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Ava, a teenage girl living aboard the male-dominated deep space merchant ship Parastrata, faces betrayal, banishment, and death. Taking her fate into her own hands, she flees to the Gyre, a floating continent of garbage and scrap in the Pacific Ocean, in this thrilling, surprising, and thought-provoking debut novel that will appeal to fans of Across the Universe, by Beth Revis, and The Handmaid’s Tale, by Margaret Atwood. Internationally bestselling author Stephanie Perkins called it “brilliant, feminist science fiction.”
Ava is the captain’s daughter. This allows her limited freedom and a certain status in the Parastrata’s rigid society—but it doesn’t mean she can read or write or even withstand the forces of gravity. When Ava learns she is to be traded in marriage to another merchant ship, she hopes for the best. After all, she is the captain’s daughter. But instead, betrayal, banishment, and a brush with love and death are her destiny, and Ava stows away on a mail sloop bound for Earth in order to escape both her past and her future. The gravity almost kills her. Gradually recuperating in a stranger’s floating cabin on the Gyre, a huge mass of scrap and garbage in the Pacific Ocean, Ava begins to learn the true meaning of family and home and trust—and she begins to nourish her own strength and soul. This sweeping and harrowing novel explores themes of choice, agency, rebellion, and family, and after a tidal wave destroys the Gyre and all those who live there, ultimately sends its main character on a thrilling journey to Mumbai, the beating heart of Alexandra Duncan’s post–climate change Earth. An Andre Norton Award nominee.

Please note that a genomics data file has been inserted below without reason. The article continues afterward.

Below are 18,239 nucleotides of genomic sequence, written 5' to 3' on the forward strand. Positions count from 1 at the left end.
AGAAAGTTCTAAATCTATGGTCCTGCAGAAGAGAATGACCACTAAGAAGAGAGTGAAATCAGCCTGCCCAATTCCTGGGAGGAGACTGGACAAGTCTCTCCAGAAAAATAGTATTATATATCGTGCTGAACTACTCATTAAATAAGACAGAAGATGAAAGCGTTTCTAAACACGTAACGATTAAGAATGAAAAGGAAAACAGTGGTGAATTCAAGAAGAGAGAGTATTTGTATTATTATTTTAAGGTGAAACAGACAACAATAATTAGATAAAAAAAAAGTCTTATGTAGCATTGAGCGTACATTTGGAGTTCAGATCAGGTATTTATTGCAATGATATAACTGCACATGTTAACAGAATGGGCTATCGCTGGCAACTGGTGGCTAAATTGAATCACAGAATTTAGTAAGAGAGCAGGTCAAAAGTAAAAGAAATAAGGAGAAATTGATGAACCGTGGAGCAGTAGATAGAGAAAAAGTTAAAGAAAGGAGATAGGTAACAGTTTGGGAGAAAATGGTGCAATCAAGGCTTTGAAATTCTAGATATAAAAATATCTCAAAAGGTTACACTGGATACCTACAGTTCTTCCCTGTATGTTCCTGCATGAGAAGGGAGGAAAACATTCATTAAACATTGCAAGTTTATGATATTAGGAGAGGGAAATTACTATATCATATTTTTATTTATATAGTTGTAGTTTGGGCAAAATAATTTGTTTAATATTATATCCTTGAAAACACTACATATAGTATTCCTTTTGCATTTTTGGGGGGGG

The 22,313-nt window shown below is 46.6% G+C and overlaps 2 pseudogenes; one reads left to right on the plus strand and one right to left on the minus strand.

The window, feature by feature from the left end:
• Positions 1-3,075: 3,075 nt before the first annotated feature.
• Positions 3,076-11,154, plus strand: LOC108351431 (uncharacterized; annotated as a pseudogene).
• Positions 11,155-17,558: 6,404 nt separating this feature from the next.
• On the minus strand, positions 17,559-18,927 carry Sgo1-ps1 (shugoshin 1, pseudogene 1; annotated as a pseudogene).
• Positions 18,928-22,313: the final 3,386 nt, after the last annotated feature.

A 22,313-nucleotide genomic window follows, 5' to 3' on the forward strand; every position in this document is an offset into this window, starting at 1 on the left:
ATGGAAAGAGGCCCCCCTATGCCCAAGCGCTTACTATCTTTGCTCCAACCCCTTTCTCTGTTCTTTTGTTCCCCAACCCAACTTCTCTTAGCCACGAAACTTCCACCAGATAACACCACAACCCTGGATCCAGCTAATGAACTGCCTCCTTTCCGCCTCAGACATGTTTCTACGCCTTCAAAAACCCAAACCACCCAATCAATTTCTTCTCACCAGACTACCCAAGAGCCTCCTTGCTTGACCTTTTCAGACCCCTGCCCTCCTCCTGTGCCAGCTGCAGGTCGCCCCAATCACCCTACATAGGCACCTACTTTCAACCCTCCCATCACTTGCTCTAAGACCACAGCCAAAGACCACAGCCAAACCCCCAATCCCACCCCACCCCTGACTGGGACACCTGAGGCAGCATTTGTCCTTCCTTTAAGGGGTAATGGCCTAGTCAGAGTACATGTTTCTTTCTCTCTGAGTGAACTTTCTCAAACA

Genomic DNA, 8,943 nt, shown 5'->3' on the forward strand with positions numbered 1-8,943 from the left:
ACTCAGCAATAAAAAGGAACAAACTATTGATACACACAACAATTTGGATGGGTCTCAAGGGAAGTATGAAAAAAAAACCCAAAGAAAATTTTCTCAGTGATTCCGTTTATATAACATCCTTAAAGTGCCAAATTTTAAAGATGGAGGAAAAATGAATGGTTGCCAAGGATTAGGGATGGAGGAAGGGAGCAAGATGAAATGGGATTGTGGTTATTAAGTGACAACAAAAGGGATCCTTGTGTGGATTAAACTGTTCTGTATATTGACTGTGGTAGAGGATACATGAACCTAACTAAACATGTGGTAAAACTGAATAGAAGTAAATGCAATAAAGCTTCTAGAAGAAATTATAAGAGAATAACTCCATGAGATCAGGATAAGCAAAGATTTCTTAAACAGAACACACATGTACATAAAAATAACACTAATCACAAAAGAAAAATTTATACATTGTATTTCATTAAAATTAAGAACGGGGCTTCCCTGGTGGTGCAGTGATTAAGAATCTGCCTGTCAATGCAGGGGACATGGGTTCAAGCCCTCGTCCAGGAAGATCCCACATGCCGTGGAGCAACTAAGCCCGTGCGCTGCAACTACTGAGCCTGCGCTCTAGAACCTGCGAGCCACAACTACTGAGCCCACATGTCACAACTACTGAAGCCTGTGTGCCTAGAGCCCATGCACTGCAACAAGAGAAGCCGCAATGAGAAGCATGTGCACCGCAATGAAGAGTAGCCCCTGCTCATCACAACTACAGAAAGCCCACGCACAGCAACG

A young adult (YA) science-fiction coming-of-age story. Several different venues touched from a broken down post-apocalyptic-feeling spaceship, to a bustling aging space station, to a plastic-trash-mining town in the middle of the ocean, and finally a city in India.
Some of the readers complained about the unique dialect the isolated spaceship community developed as being hard to follow. Also that the tech language was a bit unapproachable. As a long-time reader of science fiction/fantasy I did not feel either of these fell outside the typical troupe level for the genre; in fact most of the technical language fell solidly within modern science. The only thing I found bad scientifically was Ava’s grandfather sociological study of the spaceship-community; but then he broke nearly every rule of studying an isolated community (which is accurately noted in Salvage).
Ms. Duncan does an excellent job of creating a multi-layer universe. From the unique dialect to the boy’s home and the cultural drift of the spaceship community, everything holds together well. I found Ava’s slow development from a semi-privileged daughter-of-the-captain to a more powerful grown woman believable, especially her long time strength building while residing in Gyre and her frustration as a non-reader in a reading society. The coming-of-age character development has both leaps forward and the back-slides a sixteen year old displays constantly as they go from being a child to an adult both in society and with their body (and the related hormone swings and mental changes).
A couple of things kept this from being perfect. (1) Yet another time when a teenager having sex is immediately punished (at least this time both the girl and boy get about equal bad things happen); (2) Ava is not a Mary-Jane (several times you just want to shake her for being a jerk teenager – this could also be a plus); (3) the instant love between the main character and her first love interest (yes, there are two, but it is not a love triangle except in that comparing new people to the people you lost) – the instant love is believable because Ava first ran into the first-love years earlier (he was the only non-relative male she had every interacted with – so, of course, she crushed on him forever once she reached the age when crushes happen). … I am just tried of the YA instant-love punishment cycle at this point of my life.
Plus side Ava runs into people during her exile who help her because they just do, people who are indifferent, and people that take advantage of her. And, just like real life, there are actually more people who help than harm even if sometimes it doesn’t feel that way.
A really good science fiction YA coming-of-age which I think both genders would enjoy.